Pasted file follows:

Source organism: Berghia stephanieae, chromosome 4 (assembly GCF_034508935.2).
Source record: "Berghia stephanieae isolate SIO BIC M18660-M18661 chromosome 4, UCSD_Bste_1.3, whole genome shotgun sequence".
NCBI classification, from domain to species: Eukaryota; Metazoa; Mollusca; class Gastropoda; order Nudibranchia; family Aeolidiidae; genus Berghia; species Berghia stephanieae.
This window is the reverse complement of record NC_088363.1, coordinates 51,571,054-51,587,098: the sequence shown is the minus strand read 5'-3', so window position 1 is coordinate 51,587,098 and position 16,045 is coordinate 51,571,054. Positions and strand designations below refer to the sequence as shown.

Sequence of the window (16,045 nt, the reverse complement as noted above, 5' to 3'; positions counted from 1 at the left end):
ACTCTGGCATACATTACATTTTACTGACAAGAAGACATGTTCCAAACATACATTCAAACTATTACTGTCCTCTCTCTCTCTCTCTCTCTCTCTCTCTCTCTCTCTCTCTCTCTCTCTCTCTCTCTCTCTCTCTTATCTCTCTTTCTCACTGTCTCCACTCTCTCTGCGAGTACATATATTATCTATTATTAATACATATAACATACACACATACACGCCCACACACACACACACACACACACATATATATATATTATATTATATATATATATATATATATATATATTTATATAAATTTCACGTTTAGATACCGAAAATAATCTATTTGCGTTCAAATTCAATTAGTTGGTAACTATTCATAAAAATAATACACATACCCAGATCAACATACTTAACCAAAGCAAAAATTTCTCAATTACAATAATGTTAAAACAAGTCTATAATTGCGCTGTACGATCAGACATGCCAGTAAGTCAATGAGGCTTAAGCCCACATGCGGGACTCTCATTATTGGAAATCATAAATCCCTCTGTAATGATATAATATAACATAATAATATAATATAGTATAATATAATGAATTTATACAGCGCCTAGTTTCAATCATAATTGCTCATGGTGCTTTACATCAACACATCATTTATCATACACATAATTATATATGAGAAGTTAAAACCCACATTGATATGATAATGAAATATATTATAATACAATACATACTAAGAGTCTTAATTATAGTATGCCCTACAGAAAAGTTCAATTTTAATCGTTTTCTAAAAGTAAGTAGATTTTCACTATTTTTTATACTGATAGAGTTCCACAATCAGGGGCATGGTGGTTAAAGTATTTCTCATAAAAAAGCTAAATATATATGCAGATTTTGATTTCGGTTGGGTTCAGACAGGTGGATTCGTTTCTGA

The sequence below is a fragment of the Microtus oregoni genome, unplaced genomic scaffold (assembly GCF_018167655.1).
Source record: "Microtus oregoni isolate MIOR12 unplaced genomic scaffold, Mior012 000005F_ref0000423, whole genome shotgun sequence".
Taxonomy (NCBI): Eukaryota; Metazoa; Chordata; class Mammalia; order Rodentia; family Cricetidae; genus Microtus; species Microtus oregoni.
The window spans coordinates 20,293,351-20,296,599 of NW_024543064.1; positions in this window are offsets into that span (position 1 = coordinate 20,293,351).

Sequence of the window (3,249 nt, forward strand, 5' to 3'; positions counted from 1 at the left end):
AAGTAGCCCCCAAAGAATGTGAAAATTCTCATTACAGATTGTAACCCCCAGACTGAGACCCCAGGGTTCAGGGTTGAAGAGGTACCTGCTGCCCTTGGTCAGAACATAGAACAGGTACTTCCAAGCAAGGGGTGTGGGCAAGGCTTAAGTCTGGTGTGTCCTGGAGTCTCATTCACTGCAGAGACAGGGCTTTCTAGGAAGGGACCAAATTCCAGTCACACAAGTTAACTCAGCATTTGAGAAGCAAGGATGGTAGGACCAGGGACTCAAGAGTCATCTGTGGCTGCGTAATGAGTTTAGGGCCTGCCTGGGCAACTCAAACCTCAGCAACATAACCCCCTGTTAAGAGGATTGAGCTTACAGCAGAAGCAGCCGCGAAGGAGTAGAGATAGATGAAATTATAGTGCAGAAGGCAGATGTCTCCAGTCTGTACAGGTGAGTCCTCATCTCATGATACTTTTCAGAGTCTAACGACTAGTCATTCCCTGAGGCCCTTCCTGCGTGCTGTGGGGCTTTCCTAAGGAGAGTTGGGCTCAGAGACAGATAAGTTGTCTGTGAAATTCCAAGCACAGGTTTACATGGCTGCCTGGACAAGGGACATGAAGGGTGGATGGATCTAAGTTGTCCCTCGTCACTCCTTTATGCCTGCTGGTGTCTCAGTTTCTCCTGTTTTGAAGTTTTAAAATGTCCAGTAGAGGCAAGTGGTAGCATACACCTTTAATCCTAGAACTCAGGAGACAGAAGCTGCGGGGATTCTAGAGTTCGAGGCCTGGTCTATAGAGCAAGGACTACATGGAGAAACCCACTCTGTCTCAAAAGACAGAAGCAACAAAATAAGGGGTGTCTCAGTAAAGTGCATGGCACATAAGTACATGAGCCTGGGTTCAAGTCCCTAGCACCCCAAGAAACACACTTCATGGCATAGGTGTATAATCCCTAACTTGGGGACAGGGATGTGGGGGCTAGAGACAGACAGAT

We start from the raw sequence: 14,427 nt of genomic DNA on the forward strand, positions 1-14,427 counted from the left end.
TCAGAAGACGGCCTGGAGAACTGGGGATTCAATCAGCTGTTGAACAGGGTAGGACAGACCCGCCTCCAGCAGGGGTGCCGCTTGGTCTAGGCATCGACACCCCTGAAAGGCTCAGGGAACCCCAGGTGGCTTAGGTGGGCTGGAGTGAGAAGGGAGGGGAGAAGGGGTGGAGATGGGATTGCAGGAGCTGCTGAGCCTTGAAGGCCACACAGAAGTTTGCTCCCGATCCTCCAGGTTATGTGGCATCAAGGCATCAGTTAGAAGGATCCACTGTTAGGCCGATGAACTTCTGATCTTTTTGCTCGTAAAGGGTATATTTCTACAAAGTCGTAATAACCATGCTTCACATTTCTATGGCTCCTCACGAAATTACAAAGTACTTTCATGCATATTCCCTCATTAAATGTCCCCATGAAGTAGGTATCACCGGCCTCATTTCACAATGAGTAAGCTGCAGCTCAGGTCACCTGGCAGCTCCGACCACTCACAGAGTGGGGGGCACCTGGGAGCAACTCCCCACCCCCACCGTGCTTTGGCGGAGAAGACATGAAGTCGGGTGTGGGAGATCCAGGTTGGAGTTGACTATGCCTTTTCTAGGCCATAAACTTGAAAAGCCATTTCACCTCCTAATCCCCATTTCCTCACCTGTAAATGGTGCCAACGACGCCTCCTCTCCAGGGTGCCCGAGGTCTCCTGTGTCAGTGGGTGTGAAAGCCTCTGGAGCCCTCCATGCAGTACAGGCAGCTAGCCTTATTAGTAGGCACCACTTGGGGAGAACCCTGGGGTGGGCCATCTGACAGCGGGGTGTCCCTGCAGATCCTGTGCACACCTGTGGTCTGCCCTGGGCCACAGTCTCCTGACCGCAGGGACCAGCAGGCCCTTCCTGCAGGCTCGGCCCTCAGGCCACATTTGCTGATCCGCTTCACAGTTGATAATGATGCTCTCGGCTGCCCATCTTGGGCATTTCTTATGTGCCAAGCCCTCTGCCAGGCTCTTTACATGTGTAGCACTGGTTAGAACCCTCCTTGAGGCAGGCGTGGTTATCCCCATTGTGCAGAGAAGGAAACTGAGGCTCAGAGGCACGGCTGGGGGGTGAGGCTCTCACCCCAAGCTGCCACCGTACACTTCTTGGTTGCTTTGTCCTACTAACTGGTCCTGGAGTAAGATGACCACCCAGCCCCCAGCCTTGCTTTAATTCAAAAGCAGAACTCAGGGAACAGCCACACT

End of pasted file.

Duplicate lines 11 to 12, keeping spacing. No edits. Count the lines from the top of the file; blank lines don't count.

Sequence of the window (3,249 nt, forward strand, 5' to 3'; positions counted from 1 at the left end):
AAGTAGCCCCCAAAGAATGTGAAAATTCTCATTACAGATTGTAACCCCCAGACTGAGACCCCAGGGTTCAGGGTTGAAGAGGTACCTGCTGCCCTTGGTCAGAACATAGAACAGGTACTTCCAAGCAAGGGGTGTGGGCAAGGCTTAAGTCTGGTGTGTCCTGGAGTCTCATTCACTGCAGAGACAGGGCTTTCTAGGAAGGGACCAAATTCCAGTCACACAAGTTAACTCAGCATTTGAGAAGCAAGGATGGTAGGACCAGGGACTCAAGAGTCATCTGTGGCTGCGTAATGAGTTTAGGGCCTGCCTGGGCAACTCAAACCTCAGCAACATAACCCCCTGTTAAGAGGATTGAGCTTACAGCAGAAGCAGCCGCGAAGGAGTAGAGATAGATGAAATTATAGTGCAGAAGGCAGATGTCTCCAGTCTGTACAGGTGAGTCCTCATCTCATGATACTTTTCAGAGTCTAACGACTAGTCATTCCCTGAGGCCCTTCCTGCGTGCTGTGGGGCTTTCCTAAGGAGAGTTGGGCTCAGAGACAGATAAGTTGTCTGTGAAATTCCAAGCACAGGTTTACATGGCTGCCTGGACAAGGGACATGAAGGGTGGATGGATCTAAGTTGTCCCTCGTCACTCCTTTATGCCTGCTGGTGTCTCAGTTTCTCCTGTTTTGAAGTTTTAAAATGTCCAGTAGAGGCAAGTGGTAGCATACACCTTTAATCCTAGAACTCAGGAGACAGAAGCTGCGGGGATTCTAGAGTTCGAGGCCTGGTCTATAGAGCAAGGACTACATGGAGAAACCCACTCTGTCTCAAAAGACAGAAGCAACAAAATAAGGGGTGTCTCAGTAAAGTGCATGGCACATAAGTACATGAGCCTGGGTTCAAGTCCCTAGCACCCCAAGAAACACACTTCATGGCATAGGTGTATAATCCCTAACTTGGGGACAGGGATGTGGGGGCTAGAGACAGACAGAT